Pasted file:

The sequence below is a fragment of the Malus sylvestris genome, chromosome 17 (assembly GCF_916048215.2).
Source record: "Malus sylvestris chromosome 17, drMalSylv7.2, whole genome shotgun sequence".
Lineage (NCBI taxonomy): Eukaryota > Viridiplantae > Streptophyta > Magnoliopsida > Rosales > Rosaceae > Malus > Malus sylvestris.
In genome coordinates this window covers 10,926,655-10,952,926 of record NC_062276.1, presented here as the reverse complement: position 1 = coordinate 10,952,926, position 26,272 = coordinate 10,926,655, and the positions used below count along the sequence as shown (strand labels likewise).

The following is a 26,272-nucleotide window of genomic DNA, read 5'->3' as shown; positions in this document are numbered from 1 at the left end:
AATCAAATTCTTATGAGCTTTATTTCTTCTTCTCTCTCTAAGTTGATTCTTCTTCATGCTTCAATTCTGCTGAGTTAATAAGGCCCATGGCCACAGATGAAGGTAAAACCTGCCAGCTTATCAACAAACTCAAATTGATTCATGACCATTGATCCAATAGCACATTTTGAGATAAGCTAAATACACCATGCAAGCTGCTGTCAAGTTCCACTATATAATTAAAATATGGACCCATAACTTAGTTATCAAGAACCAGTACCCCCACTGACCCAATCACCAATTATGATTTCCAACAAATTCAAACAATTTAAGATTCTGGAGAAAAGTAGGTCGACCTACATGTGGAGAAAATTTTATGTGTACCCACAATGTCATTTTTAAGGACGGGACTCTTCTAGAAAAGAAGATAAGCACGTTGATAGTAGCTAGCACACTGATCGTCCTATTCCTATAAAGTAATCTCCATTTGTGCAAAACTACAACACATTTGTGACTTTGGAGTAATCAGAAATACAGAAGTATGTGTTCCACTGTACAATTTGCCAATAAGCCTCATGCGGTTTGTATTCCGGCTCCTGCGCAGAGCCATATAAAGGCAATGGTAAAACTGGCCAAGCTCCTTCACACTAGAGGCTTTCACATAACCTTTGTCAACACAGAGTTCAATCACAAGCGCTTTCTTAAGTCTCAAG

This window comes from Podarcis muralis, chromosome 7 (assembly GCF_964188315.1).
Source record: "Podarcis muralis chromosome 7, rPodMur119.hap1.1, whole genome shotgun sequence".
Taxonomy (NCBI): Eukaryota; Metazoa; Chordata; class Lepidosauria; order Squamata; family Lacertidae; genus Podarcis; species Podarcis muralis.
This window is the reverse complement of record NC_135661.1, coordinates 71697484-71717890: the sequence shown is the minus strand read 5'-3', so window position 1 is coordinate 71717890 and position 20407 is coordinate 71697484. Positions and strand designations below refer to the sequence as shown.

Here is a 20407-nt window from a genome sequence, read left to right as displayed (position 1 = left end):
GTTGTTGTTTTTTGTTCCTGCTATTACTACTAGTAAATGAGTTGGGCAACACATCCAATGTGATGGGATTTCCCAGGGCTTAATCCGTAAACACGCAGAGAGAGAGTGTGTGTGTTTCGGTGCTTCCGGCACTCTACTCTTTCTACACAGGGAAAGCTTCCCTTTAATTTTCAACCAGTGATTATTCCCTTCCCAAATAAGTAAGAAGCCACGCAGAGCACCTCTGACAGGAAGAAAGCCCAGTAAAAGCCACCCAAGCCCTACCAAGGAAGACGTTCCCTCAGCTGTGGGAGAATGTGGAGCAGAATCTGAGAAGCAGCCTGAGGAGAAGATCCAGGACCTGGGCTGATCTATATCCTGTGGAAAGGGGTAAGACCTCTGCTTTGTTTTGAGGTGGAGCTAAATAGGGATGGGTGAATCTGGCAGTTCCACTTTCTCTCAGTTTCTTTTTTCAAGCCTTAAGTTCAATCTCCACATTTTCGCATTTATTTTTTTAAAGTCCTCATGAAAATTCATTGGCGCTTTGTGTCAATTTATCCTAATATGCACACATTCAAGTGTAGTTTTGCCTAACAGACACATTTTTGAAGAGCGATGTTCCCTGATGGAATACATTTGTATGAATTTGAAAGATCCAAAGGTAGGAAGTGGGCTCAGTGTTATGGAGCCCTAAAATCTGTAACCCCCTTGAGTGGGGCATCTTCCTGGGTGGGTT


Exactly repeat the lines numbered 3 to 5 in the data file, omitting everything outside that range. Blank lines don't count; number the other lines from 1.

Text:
Lineage (NCBI taxonomy): Eukaryota > Viridiplantae > Streptophyta > Magnoliopsida > Rosales > Rosaceae > Malus > Malus sylvestris.
In genome coordinates this window covers 10,926,655-10,952,926 of record NC_062276.1, presented here as the reverse complement: position 1 = coordinate 10,952,926, position 26,272 = coordinate 10,926,655, and the positions used below count along the sequence as shown (strand labels likewise).

The following is a 26,272-nucleotide window of genomic DNA, read 5'->3' as shown; positions in this document are numbered from 1 at the left end: